Epazote

Epazote, Mexican Tea. Mexican cooks have long known that cooking beans with the herb epazote adds an unusual and delicious flavor and aids in their digestion (reducing the gas they often cause). Warning: Epazote spreads its seeds easily so it can pop up all over the garden. Rebuttal: In my urban garden, I just pull the plants I don’t want.

 

Dysphania ambrosioides. Epazote, wormseed, Jesuit’s tea, Mexican tea, Paico or Herba Sancti Mariæ (Dysphania ambrosioides, formerly Chenopodium ambrosioides) is an herb native to Central America, South America, and southern Mexico. It is an annual or short-lived perennial plant (herb), growing to 1.2 m (3.9 ft) tall, irregularly branched, with oblong-lanceolate leaves up to 12 cm (4.7 in) long. The flowers are small and green, produced in a branched panicle at the apex of the stem.

Details

Family: Amaranthaceae

Genus: Dysphania (dis-FAY-nee-a) (Info)

Species: ambrosioides (am-bro-zhee-OH-id-eez) (Info)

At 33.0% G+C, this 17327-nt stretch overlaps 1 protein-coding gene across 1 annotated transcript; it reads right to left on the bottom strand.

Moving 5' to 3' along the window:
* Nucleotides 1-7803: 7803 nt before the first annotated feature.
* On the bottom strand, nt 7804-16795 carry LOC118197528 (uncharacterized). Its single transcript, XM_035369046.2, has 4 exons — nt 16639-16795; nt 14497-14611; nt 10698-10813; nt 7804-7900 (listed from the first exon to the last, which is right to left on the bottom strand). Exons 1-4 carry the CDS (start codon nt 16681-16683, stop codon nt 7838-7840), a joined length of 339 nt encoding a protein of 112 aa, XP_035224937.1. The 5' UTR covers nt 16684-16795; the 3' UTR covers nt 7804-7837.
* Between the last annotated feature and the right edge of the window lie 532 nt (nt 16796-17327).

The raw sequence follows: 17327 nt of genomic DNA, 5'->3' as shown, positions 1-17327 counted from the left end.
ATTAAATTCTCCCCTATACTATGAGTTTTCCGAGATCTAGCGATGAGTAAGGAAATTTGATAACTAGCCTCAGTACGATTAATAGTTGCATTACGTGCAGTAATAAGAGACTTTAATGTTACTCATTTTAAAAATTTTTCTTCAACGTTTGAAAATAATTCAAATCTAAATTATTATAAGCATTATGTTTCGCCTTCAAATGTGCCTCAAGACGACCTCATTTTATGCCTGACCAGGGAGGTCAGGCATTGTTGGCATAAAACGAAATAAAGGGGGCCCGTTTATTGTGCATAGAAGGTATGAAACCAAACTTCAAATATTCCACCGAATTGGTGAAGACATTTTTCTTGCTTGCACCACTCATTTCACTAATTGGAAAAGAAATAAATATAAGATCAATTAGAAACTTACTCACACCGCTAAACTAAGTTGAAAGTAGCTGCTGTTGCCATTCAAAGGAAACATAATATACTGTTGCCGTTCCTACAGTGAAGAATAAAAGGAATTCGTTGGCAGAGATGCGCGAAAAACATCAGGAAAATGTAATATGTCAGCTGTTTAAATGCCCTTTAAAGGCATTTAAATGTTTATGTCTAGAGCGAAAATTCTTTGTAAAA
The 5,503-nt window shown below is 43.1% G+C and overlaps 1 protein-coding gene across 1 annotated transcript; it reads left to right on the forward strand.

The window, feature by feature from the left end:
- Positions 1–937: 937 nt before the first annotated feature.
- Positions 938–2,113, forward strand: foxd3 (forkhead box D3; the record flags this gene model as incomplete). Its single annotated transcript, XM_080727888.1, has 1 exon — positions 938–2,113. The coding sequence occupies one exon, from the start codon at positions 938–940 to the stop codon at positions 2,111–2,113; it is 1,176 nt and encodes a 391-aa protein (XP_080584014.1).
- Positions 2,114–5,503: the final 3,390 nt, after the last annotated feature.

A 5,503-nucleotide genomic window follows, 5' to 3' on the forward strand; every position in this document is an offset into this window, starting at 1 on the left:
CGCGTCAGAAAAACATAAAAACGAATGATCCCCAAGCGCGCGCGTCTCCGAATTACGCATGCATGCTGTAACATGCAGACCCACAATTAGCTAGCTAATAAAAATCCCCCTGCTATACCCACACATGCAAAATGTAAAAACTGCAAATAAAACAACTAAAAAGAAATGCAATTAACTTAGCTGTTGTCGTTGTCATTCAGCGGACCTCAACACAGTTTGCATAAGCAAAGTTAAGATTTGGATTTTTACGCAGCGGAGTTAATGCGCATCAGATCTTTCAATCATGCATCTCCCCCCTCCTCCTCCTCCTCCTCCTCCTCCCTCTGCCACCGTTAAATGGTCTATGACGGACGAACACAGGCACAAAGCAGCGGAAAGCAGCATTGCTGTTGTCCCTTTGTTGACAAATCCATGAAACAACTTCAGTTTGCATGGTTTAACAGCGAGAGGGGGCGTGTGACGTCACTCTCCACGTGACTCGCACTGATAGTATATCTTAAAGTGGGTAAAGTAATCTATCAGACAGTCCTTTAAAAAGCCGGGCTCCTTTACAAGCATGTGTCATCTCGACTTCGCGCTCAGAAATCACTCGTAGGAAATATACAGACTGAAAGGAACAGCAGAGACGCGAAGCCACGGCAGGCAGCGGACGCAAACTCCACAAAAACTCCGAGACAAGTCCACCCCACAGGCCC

Synonym:Chenopodium ambrosioides

 

Category:

Annuals

Herbs

 

Height:

36-48 in. (90-120 cm)

 

Spacing:

24-36 in. (60-90 cm)

 

Hardiness:

USDA Zone 8b: to -9.4 °C (15 °F)

USDA Zone 9a: to -6.6 °C (20 °F)

USDA Zone 9b: to -3.8 °C (25 °F)

USDA Zone 10a: to -1.1 °C (30 °F)

USDA Zone 10b: to 1.7 °C (35 °F)

USDA Zone 11: above 4.5 °C (40 °F)

 

Sun Exposure:

Full Sun

 

Danger:

Seed is poisonous if ingested

Parts of plant are poisonous if ingested

Handling plant may cause skin irritation or allergic reaction

 

Bloom Color:

Pale Green

 

Bloom Time:

Mid Summer

 

Foliage:

Grown for foliage

 

Other details:

May be a noxious weed or invasive

Drought-tolerant; suitable for xeriscaping

Self-sows freely; deadhead if you do not want volunteer seedlings next season

 

Soil pH requirements:

4.6 to 5.0 (highly acidic)

6.6 to 7.5 (neutral)

over 9.1 (very alkaline)

 

Patent Information:

Non-patented

 

Propagation Methods:

From seed; sow indoors before last frost

 

Seed Collecting:

Bag seedheads to capture ripening seed

Collect seedhead/pod when flowers fade; allow to dry

Allow pods to dry on plant; break open to collect seeds

Allow seedheads to dry on plants; remove and collect seeds

Wear gloves to protect hands when handling seeds

Properly cleaned, seed can be successfully stored

 

Read more: http://davesgarden.com/guides/pf/go/51558/#ixzz3GYVZqdj2

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